Mehrl K. Ellsworth, the patient who was given the irregular PSA tests, is now on the stand.

 

Erin Griffith

Dr. Burnes is excused. Another “short” witness is coming after the break, likely another doctor or patient.

 

Erin Griffith

Jeff Schenk does redirect and asks Dr. Burnes whether one of the “specific harms” of getting a PSA test is that the test is inaccurate and the patient takes steps they shouldn’t have.

 

Erin Griffith

Dr. Burnes says PSA levels rise over time so, if you’re not paying close attention to the patient you could misinterpret a result.

 

Erin Griffith

It is a bizarre line of questioning considering Theranos’s entire mission was that people should get their blood tested all the time. Dr. Burnes says he disagrees with that guidance not to test for prostate cancer. Trefz is done.

 

Erin Griffith

Burnes testifies that he recommends male patients over 50 screen for prostate cancer every few years. Trefz says the American College of Physicians recommends men over 50 “discuss the specific harms” of the test with their doctor before screening.

 

Erin Griffith

Burnes says “slight variation” can happen on the same test but “they should be pretty close to each other — within 5% to 10% of the value.”

 

Erin Griffith

Trefz keeps using the word “harmonization” to describe results of tests between different methods and it is tripping up Dr. Burnes. “Do you understand that harmonization of results is challenging in that its using different methods.”

 

Erin Griffith

Burnes makes her repeat a question 3-4 times and doesn’t understand the point. Trefz notes his answer as, yes, there may be “slightly different” ranges on different tests, and Burnes emphasizes that its slight.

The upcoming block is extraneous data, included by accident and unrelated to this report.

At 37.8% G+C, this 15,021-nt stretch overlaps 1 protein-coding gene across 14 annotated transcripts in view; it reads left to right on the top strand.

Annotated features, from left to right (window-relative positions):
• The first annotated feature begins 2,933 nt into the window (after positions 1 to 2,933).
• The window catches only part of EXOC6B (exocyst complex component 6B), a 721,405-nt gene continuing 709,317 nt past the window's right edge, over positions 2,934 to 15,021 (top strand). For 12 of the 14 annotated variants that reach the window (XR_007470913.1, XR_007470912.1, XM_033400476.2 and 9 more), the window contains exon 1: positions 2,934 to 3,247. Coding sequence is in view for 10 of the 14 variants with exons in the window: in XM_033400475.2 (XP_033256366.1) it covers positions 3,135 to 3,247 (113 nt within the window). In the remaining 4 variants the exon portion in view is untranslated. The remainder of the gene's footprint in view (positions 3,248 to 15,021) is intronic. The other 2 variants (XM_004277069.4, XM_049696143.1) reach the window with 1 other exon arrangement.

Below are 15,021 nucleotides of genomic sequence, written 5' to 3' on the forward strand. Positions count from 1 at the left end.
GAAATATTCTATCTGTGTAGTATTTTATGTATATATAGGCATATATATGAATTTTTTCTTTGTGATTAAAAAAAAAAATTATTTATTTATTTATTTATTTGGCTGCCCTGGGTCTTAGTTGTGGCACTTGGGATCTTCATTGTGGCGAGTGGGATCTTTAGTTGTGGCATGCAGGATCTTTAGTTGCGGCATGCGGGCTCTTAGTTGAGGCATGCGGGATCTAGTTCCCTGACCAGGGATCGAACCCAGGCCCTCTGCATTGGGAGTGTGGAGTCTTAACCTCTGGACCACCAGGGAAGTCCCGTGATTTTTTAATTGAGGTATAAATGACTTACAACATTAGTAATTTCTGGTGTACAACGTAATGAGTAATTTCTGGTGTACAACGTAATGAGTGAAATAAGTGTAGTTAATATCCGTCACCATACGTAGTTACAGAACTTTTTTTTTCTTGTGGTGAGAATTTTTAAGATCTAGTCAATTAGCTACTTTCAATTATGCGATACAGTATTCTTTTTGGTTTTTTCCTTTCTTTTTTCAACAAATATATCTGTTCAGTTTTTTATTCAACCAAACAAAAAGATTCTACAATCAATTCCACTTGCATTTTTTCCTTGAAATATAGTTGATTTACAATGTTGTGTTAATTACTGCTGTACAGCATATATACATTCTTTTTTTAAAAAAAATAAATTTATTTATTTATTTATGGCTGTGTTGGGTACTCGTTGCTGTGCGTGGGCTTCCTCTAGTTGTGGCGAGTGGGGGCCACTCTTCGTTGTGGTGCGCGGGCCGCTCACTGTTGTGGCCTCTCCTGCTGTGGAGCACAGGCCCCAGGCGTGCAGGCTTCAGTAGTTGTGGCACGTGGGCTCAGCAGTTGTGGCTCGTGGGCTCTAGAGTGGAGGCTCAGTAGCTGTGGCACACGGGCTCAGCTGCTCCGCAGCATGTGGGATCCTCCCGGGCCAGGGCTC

Erin Griffith

Trefz is using a similar line of questioning she used on Audra Zachman, the nurse practitioner who testified in the beginning of the trial. Essentially trying to say that different assays (tests) should be evaluated on different reference ranges.

 

Erin Griffith

Katie Trefz asks a series of questions about all the various ways lab errors can occur. Burnes says yes, he is aware, but notes that in his career they’ve been very rare.

 

Erin Griffith

We now see reports voiding the first and third PSA tests. And we see a 2017 PSA test from Labcorp, which was in the normal range. Burnes testifies that he believes the initial Theranos test was “invalid.” Prosecution finishes.

 

Erin Griffith

There’s an internal Theranos email summarizing a call smoothing things over with Burnes. Sunny Balwani forwards it to Elizabeth. Dr. Burnes asks Theranos to run a fourth test on his patient the traditional way with a venous draw and pay for it.